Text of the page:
The 2nd round of the competition was focused on “the impact of knowledge on the political leadership in Nigeria”; this was also the main theme of the debate. Here, participants had the chance to participate through an interactive session.DSC_0819

At the end of the debate, Ajayi Crowther University took the 3rd position, Lead City University 2nd, and University of Ibadan came 1st. Awards were however presented to all participating schools and certificates of participation were presented to participants in attendance.

The following was written by ASFL Executive Board Member Martin van Staden

The Cold War is over… but we know that! We’ve known it since the early 1990s. Unfortunately, however, we have not reaped the benefits of it being over here in Africa – much due to our own stubbornness.

fidel-castro-con-mandela

When the news broke that Cuban tyrant Fidel Castro had finally died, my mind wondered to his comrade Robert Mugabe, who is far more advanced in age than Castro was, but still rules Zimbabwe with an iron fist. Mugabe, however, also represents an ideological tendency which is evident in various places throughout Africa. The adherents of this ideological tendency are not yet convinced that the Cold War is over.

To them, Marxist-socialism still represents a viable framework for Africa’s development and prosperity, despite the fact that not only did reality disprove Marxist-socialism, but market capitalism has been steadily bringing Africa out of poverty!

Contrary to popular belief, the Soviet Bloc did not fall as a result of a military engagement or trade sanctions. Ordinary, everyday economics destroyed the Soviet Bloc, just like ordinary economics destroyed Zimbabwe, and how ordinary economics destroyed Venezuela. This is why the fall of the Soviet Bloc is often referred to as ‘the fall of communism’. It represented a moment in time when a particular ideology was, objectively, decimated by reality. This has not happened often in history.

But many in Africa are unwilling to accept this. When these individuals think back to the Cold War, they see only the Western powers not being not too keen on supporting the anti-colonial liberation movements, and the Soviet Union and Communist China, on the other hand, being more than happy to do so.

This support, however, was not out of the kindness of the communists’ hearts. They were very much committed to spreading their ideology around the world – whereas the West was not – and Africa and South America represented fertile ground for them to do this, as well as undermine the liberal West. 

Many of my peers are quite proud of how unapologetically pro-Castro they are. To them, the fact that Castro and the communists assisted the liberation movements, and, particularly, the anti-Apartheid movement in South Africa, was enough to vindicate them and their ideology. While this is understandable within context, what bothers me is the fact that they would reject facts just to push narratives sympathetic to socialism.

The most glaring example of this is the continued belief among many who belong to the so-called ‘post-colonial’ school of thought that Cuban forces won a grand victory over the South African military in the Angolan town of Cuito Cuanavale during the Border War.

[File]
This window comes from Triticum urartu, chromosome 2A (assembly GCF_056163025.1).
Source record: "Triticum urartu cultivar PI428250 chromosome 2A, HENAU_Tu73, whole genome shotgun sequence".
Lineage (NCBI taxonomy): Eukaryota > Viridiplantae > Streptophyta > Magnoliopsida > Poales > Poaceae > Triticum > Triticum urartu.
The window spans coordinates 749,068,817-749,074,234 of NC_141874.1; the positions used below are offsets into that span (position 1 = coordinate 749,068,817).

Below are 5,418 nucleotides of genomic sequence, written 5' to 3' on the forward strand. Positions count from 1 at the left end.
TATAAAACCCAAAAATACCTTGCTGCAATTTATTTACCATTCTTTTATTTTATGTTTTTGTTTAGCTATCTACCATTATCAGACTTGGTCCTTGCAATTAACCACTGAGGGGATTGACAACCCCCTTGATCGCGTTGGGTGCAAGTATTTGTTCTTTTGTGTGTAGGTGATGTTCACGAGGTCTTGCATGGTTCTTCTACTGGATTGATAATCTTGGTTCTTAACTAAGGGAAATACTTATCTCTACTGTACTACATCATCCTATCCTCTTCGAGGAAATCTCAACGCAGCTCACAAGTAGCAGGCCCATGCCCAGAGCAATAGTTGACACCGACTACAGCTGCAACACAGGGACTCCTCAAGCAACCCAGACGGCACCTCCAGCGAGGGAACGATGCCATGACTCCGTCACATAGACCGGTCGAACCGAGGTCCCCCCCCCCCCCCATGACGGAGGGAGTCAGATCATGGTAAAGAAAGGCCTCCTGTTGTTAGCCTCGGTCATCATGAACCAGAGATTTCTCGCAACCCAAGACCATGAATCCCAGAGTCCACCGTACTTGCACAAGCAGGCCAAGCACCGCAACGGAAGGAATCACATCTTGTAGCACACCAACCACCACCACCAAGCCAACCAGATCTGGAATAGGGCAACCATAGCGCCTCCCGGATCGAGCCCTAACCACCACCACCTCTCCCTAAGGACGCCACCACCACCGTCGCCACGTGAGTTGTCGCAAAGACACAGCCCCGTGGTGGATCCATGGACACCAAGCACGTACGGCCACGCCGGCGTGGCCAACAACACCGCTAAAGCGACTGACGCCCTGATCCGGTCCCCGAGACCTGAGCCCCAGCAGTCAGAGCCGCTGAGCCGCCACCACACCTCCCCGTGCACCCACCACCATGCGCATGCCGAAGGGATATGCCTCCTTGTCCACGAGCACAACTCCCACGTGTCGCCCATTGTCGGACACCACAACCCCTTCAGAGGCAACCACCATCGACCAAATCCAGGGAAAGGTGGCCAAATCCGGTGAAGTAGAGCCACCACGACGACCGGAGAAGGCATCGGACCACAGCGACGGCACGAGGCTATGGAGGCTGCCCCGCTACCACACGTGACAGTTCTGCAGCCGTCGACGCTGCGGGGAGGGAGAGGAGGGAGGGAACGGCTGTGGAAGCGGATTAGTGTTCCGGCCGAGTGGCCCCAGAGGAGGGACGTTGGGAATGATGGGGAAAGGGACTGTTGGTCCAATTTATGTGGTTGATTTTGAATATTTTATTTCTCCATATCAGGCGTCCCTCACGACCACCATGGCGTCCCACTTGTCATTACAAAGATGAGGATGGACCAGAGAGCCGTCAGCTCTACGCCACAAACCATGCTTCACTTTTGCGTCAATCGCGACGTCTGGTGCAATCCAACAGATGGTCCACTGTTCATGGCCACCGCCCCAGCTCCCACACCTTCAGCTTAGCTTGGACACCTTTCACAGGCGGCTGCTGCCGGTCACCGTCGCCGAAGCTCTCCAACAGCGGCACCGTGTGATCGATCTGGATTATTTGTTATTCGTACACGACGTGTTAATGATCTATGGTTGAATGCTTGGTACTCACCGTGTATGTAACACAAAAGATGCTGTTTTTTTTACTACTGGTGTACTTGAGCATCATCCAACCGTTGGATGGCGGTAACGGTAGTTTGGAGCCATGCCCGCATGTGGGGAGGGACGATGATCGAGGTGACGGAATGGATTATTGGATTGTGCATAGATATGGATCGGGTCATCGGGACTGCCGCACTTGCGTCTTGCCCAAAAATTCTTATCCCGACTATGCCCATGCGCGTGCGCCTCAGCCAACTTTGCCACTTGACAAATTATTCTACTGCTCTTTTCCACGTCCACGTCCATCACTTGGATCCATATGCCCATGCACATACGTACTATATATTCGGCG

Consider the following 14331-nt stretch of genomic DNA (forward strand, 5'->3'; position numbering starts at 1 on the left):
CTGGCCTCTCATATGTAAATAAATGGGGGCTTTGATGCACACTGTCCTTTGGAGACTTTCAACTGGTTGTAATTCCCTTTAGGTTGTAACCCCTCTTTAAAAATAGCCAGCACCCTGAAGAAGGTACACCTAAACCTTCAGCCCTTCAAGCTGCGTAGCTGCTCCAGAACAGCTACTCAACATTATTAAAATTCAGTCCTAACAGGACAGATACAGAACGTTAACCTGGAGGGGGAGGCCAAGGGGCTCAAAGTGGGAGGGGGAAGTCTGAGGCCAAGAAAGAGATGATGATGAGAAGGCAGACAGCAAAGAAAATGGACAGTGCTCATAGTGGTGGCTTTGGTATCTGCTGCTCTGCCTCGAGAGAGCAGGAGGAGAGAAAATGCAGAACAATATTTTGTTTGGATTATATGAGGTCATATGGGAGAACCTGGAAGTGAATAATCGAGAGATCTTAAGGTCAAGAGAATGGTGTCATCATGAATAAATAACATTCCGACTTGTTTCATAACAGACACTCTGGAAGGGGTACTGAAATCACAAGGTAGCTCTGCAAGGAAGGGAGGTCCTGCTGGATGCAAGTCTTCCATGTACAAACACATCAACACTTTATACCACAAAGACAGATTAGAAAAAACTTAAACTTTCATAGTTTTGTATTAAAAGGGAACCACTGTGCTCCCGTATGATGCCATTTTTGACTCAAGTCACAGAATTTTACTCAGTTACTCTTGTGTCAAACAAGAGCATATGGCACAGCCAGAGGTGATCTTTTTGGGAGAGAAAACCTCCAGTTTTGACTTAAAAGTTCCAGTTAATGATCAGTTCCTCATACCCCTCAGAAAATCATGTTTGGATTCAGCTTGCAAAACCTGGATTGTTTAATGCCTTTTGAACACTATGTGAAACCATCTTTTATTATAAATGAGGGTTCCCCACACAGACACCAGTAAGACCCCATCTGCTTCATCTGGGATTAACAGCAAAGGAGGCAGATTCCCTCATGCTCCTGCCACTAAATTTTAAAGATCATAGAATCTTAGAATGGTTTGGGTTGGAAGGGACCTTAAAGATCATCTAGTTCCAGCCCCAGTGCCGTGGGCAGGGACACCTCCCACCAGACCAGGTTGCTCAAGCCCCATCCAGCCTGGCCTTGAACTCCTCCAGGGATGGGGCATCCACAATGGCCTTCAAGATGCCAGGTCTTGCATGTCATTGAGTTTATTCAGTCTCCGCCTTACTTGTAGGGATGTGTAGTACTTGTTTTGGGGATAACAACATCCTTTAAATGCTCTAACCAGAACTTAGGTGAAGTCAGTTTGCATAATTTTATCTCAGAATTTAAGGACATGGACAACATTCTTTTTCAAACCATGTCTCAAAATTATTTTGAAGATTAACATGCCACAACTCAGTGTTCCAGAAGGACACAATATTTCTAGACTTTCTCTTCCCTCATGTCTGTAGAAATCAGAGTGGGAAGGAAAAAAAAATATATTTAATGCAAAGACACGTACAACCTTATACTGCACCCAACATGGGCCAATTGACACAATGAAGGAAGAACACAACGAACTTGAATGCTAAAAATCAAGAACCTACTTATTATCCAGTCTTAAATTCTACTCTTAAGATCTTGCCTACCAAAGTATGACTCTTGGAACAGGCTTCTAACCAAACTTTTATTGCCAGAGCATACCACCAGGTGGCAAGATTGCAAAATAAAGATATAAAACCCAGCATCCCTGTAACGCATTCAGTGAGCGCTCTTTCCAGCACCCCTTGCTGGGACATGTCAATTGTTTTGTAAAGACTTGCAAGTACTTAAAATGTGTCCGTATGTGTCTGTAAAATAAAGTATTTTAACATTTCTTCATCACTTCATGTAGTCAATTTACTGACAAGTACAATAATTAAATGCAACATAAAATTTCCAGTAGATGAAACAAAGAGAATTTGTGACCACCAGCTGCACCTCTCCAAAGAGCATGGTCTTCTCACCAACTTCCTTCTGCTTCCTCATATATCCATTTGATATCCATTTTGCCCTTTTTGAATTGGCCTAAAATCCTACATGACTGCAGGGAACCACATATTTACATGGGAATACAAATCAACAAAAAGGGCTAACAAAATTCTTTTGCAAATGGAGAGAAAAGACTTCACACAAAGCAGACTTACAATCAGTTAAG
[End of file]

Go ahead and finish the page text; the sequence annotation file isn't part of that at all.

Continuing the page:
This, despite the fact that only around 30 South African soldiers were killed in the period spanning 1987/88, while the Cubans and Angolans lost well over 4,000. The battle, from a strategic perspective, was a draw, because both the Cubans and the South Africans got what they wanted. (For the Angolans, however, the battle was a complete defeat. Unfortunately, the Angolan military did not, at any stage during the entirety of the war, match the far better equipped and well-trained South Africans.)

The only reason Castro romanticized the Battle of Cuito Cuanavale, and fought so hard to make it appear like a grand victory for Cuba, was so that Cuba could exit the conflict in Angola with its head apparently held high. The Cuban people had supported the intervention, and the Soviet Union had paid for it. Castro could not afford for it to look like Cuba was defeated, otherwise risk losing already-dwindling Soviet support, and low public morale. It was simply underhanded Cold War political posturing.

It is truly bizarre that many of my peers continue to adhere to this twentieth century narrative. By doing so, they aren’t spiting those of us who oppose communism. Instead, they are contributing to the continued misery of ordinary Africans. They are – or they are at least trying to – breathe legitimacy into a doctrine that has killed more Africans than direct colonialism ever could; bearing in mind that Marxist-communism is certainly indirect colonialism. Karl Marx, Friedrich Engels, and all the other core socialist and communist theorists were white European men, after all!

There is no doubt that it is a taint on Western liberal democracies’ history that they opted not to support the anti-Apartheid movement quite as enthusiastically as the communists did, but that doesn’t change the reality of how economics works. Indeed, price controls will always lead to incorrect signals being sent throughout the market, thus leading to useless surpluses and disastrous shortages. And value will always be subjective, meaning that no amount of romanticizing farmland by post-colonial politicians, will ever make ‘patterns of ownership’ any more important in the minds of the people.

Individuals will always be the best judges of what is best for them. These are axiomatic truths which no amount of doctrinaire demagoguery will change. However, the Marxist ‘Frankfurt’ school of thought tried to delegitimize how economics works by attempting to deny logic; the very fabric of reality itself! Ridiculous!

When the Cold War ended, Africans should have rejoiced! The end of the Cold War meant that we no longer had to stick to our communist allies, despite the fact that economic realities did not support their position. When the Berlin Wall fell, so did our moral obligation toward the Soviet Bloc.

It is not too late. The principles of economics never change, and are waiting for Africa to embrace them wholesale.